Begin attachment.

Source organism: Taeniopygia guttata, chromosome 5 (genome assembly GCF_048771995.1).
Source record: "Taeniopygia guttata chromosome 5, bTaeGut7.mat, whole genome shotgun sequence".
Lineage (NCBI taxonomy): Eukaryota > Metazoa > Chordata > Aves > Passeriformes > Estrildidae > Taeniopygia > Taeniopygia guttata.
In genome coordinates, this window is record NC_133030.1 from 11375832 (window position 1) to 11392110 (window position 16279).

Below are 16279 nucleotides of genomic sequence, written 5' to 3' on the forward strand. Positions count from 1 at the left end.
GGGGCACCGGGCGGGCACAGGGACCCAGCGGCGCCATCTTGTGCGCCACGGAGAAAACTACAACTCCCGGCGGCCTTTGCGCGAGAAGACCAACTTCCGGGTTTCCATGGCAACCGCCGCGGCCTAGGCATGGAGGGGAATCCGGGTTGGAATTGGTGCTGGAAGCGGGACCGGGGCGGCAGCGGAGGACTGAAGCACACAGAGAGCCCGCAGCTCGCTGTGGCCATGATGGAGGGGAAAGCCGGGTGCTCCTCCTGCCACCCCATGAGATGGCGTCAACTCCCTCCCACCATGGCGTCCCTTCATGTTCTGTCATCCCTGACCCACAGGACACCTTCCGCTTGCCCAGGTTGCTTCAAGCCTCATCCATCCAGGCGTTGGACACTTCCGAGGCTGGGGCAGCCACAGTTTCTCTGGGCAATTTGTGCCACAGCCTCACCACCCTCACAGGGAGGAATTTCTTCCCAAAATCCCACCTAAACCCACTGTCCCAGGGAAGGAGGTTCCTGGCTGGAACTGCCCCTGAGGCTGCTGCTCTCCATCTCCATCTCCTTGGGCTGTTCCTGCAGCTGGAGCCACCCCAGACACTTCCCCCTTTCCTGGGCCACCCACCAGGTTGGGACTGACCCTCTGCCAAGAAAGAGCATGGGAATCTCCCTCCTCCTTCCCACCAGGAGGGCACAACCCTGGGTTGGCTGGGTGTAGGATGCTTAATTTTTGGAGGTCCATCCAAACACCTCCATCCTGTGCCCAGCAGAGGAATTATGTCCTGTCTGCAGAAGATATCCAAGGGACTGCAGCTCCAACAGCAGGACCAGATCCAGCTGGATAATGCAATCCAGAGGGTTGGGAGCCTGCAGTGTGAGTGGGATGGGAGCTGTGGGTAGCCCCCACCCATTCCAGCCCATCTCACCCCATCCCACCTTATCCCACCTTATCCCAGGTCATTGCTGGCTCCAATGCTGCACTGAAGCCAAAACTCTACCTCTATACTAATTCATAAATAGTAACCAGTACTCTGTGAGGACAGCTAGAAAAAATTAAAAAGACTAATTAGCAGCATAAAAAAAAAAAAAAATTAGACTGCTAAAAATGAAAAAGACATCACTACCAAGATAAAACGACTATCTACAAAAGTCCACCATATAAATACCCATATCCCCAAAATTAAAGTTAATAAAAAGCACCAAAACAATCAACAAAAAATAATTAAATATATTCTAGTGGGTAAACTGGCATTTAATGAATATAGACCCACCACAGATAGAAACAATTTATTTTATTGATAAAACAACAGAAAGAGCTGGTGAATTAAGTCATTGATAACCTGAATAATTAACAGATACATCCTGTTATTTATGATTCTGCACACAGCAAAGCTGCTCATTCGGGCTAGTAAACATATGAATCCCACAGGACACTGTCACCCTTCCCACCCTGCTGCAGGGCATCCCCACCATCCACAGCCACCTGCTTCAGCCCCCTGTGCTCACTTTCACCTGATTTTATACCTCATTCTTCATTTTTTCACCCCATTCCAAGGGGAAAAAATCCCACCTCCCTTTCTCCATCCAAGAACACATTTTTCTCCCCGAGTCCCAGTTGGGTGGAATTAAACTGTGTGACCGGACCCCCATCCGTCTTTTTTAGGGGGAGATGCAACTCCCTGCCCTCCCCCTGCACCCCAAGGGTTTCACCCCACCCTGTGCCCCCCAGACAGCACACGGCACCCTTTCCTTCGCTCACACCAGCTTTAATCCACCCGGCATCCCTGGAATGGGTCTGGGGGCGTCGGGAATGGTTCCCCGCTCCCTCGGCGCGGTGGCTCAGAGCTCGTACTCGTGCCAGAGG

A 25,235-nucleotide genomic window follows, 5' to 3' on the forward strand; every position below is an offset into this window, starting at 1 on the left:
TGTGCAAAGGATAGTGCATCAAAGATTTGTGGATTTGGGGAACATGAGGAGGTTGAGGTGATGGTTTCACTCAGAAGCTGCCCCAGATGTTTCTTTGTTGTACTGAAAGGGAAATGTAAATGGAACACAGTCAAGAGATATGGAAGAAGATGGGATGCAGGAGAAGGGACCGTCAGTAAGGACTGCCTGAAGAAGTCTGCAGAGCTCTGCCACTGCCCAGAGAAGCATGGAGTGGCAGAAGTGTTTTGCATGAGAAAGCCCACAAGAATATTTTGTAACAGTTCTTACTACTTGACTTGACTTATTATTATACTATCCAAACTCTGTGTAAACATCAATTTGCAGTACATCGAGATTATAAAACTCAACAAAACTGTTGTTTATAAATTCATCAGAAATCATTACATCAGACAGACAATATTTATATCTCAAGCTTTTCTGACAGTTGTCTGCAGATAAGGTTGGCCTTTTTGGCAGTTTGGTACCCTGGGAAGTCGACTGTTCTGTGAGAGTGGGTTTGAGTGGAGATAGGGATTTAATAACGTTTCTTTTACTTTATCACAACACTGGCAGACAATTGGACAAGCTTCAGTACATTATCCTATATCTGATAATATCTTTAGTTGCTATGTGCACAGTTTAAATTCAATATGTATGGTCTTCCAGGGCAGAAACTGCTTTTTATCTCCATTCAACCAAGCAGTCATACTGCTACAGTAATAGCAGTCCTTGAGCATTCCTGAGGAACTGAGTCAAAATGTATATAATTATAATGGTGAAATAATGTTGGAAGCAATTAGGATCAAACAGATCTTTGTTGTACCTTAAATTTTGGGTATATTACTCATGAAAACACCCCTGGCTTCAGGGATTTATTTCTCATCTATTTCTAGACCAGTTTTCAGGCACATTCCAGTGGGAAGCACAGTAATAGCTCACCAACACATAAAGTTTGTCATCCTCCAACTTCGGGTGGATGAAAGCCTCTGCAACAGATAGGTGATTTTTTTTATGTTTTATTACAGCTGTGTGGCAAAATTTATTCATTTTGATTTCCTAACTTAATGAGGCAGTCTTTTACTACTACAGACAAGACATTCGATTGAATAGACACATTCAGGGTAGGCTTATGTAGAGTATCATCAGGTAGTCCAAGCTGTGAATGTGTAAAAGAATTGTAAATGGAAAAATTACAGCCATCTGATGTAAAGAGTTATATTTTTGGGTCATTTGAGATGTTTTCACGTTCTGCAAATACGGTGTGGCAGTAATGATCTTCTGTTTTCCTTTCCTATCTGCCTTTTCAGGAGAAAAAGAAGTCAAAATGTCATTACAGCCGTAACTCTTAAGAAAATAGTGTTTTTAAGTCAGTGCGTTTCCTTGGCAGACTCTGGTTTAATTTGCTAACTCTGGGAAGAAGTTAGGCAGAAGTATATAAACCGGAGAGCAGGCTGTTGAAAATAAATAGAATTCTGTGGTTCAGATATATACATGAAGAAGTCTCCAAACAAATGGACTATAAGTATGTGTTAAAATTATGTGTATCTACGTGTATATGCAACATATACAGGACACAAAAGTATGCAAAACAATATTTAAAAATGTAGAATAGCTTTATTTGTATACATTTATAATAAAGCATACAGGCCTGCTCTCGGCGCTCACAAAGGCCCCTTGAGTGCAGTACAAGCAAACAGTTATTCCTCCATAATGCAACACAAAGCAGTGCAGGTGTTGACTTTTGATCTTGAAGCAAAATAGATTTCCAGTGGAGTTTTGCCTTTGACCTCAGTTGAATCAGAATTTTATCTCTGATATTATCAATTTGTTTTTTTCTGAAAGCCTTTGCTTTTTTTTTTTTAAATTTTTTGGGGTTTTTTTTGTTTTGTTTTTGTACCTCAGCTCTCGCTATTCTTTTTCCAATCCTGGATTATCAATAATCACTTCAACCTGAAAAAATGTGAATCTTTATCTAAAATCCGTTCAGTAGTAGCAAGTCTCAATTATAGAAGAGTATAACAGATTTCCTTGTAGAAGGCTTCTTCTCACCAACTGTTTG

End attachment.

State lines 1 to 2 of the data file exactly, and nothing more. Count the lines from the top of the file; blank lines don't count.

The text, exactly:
Source organism: Taeniopygia guttata, chromosome 5 (genome assembly GCF_048771995.1).
Source record: "Taeniopygia guttata chromosome 5, bTaeGut7.mat, whole genome shotgun sequence".